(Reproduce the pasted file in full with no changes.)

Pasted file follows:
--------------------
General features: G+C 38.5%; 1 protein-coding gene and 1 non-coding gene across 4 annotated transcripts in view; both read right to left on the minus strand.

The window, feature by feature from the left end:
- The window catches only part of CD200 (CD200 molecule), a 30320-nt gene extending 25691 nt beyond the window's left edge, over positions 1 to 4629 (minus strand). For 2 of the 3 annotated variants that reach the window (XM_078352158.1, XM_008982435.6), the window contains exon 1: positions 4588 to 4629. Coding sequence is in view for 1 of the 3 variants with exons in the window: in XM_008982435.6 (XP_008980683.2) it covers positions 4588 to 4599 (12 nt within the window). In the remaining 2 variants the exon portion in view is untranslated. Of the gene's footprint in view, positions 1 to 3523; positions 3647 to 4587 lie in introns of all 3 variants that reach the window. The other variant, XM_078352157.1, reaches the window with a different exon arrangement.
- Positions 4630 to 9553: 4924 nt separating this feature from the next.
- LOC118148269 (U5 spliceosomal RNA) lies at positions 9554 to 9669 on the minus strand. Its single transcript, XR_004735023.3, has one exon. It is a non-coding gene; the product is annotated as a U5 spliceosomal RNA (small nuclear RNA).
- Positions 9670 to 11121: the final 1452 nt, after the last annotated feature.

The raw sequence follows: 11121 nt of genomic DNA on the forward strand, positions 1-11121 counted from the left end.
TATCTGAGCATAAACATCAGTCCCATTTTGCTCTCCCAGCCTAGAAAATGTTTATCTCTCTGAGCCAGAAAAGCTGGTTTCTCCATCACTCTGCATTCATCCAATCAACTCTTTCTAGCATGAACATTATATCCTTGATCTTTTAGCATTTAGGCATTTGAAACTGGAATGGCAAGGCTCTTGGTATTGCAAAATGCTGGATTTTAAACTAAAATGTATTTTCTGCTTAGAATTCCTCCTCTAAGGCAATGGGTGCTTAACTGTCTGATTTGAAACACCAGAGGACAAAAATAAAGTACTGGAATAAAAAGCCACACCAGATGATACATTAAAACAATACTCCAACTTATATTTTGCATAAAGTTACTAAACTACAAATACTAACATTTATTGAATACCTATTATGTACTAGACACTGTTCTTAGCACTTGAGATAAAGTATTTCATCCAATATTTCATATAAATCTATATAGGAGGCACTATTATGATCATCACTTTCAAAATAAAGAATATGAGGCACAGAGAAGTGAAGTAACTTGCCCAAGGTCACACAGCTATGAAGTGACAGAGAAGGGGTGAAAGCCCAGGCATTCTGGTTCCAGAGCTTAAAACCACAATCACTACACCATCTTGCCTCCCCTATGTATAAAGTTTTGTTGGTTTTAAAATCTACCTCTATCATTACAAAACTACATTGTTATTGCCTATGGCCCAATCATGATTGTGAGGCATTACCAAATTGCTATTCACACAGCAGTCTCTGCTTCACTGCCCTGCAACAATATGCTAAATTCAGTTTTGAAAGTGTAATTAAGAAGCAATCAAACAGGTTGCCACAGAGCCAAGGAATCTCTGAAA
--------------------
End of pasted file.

General features: G+C 38.5%; 1 protein-coding gene and 1 non-coding gene across 4 annotated transcripts in view; both read right to left on the minus strand.

The window, feature by feature from the left end:
- The window catches only part of CD200 (CD200 molecule), a 30320-nt gene extending 25691 nt beyond the window's left edge, over positions 1 to 4629 (minus strand). For 2 of the 3 annotated variants that reach the window (XM_078352158.1, XM_008982435.6), the window contains exon 1: positions 4588 to 4629. Coding sequence is in view for 1 of the 3 variants with exons in the window: in XM_008982435.6 (XP_008980683.2) it covers positions 4588 to 4599 (12 nt within the window). In the remaining 2 variants the exon portion in view is untranslated. Of the gene's footprint in view, positions 1 to 3523; positions 3647 to 4587 lie in introns of all 3 variants that reach the window. The other variant, XM_078352157.1, reaches the window with a different exon arrangement.
- Positions 4630 to 9553: 4924 nt separating this feature from the next.
- LOC118148269 (U5 spliceosomal RNA) lies at positions 9554 to 9669 on the minus strand. Its single transcript, XR_004735023.3, has one exon. It is a non-coding gene; the product is annotated as a U5 spliceosomal RNA (small nuclear RNA).
- Positions 9670 to 11121: the final 1452 nt, after the last annotated feature.

The raw sequence follows: 11121 nt of genomic DNA on the forward strand, positions 1-11121 counted from the left end.
TATCTGAGCATAAACATCAGTCCCATTTTGCTCTCCCAGCCTAGAAAATGTTTATCTCTCTGAGCCAGAAAAGCTGGTTTCTCCATCACTCTGCATTCATCCAATCAACTCTTTCTAGCATGAACATTATATCCTTGATCTTTTAGCATTTAGGCATTTGAAACTGGAATGGCAAGGCTCTTGGTATTGCAAAATGCTGGATTTTAAACTAAAATGTATTTTCTGCTTAGAATTCCTCCTCTAAGGCAATGGGTGCTTAACTGTCTGATTTGAAACACCAGAGGACAAAAATAAAGTACTGGAATAAAAAGCCACACCAGATGATACATTAAAACAATACTCCAACTTATATTTTGCATAAAGTTACTAAACTACAAATACTAACATTTATTGAATACCTATTATGTACTAGACACTGTTCTTAGCACTTGAGATAAAGTATTTCATCCAATATTTCATATAAATCTATATAGGAGGCACTATTATGATCATCACTTTCAAAATAAAGAATATGAGGCACAGAGAAGTGAAGTAACTTGCCCAAGGTCACACAGCTATGAAGTGACAGAGAAGGGGTGAAAGCCCAGGCATTCTGGTTCCAGAGCTTAAAACCACAATCACTACACCATCTTGCCTCCCCTATGTATAAAGTTTTGTTGGTTTTAAAATCTACCTCTATCATTACAAAACTACATTGTTATTGCCTATGGCCCAATCATGATTGTGAGGCATTACCAAATTGCTATTCACACAGCAGTCTCTGCTTCACTGCCCTGCAACAATATGCTAAATTCAGTTTTGAAAGTGTAATTAAGAAGCAATCAAACAGGTTGCCACAGAGCCAAGGAATCTCTGAAA